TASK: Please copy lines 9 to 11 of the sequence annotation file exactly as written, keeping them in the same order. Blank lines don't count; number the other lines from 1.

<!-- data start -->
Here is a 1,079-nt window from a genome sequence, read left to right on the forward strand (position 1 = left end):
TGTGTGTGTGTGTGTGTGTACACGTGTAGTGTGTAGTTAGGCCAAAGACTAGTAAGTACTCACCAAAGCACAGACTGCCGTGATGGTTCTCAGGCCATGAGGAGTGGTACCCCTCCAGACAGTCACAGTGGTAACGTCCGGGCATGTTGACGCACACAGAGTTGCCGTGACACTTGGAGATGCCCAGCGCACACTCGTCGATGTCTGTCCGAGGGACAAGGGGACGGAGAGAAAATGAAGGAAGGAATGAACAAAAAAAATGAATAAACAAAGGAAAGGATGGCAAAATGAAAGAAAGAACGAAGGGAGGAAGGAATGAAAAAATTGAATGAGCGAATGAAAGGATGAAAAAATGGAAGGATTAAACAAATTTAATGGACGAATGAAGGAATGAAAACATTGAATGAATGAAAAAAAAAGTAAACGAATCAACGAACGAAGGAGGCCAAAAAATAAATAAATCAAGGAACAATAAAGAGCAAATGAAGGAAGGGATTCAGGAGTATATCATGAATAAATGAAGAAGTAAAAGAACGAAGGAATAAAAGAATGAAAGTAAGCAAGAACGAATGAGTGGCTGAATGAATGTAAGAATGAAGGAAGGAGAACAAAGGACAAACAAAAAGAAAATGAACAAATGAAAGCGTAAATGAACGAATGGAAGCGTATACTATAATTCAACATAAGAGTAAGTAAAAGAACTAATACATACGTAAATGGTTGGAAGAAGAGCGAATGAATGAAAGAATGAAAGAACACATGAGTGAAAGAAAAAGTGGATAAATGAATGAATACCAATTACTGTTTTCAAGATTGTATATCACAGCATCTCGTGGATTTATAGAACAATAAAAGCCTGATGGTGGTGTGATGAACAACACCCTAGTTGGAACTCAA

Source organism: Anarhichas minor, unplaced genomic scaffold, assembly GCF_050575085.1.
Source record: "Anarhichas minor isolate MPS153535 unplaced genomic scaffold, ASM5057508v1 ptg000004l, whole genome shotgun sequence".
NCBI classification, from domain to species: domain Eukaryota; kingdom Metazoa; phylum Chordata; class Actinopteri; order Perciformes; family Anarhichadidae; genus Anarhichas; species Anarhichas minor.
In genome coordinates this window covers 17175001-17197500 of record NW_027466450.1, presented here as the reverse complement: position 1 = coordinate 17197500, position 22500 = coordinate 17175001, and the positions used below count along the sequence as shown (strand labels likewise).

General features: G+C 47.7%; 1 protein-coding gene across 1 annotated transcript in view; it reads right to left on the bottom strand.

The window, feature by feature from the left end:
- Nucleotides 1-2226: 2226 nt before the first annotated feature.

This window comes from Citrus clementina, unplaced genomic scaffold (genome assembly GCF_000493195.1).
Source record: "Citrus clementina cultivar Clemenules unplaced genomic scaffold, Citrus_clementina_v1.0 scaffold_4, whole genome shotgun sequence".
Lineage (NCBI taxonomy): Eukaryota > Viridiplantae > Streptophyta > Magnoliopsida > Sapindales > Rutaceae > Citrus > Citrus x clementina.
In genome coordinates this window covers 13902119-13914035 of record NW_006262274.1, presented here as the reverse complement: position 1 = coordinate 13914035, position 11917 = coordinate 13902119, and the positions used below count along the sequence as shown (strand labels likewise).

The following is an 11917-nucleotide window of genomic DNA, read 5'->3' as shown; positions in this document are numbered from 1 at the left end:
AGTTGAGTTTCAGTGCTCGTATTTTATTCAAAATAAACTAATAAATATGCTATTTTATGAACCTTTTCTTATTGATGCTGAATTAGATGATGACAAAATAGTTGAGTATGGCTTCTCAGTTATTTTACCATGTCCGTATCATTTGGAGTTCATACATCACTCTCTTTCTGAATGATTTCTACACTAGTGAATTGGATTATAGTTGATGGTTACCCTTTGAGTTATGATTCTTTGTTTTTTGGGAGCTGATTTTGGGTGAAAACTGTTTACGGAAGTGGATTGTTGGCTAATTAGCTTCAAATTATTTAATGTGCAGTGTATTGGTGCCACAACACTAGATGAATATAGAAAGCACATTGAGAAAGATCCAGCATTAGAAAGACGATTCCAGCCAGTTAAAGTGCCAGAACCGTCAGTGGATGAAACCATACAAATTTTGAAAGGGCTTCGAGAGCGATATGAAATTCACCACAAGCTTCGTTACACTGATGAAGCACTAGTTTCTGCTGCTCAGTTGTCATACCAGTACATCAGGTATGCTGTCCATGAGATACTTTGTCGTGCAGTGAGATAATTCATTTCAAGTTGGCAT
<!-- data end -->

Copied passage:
- Nucleotides 1-2226: 2226 nt before the first annotated feature.

This window comes from Citrus clementina, unplaced genomic scaffold (genome assembly GCF_000493195.1).
Source record: "Citrus clementina cultivar Clemenules unplaced genomic scaffold, Citrus_clementina_v1.0 scaffold_4, whole genome shotgun sequence".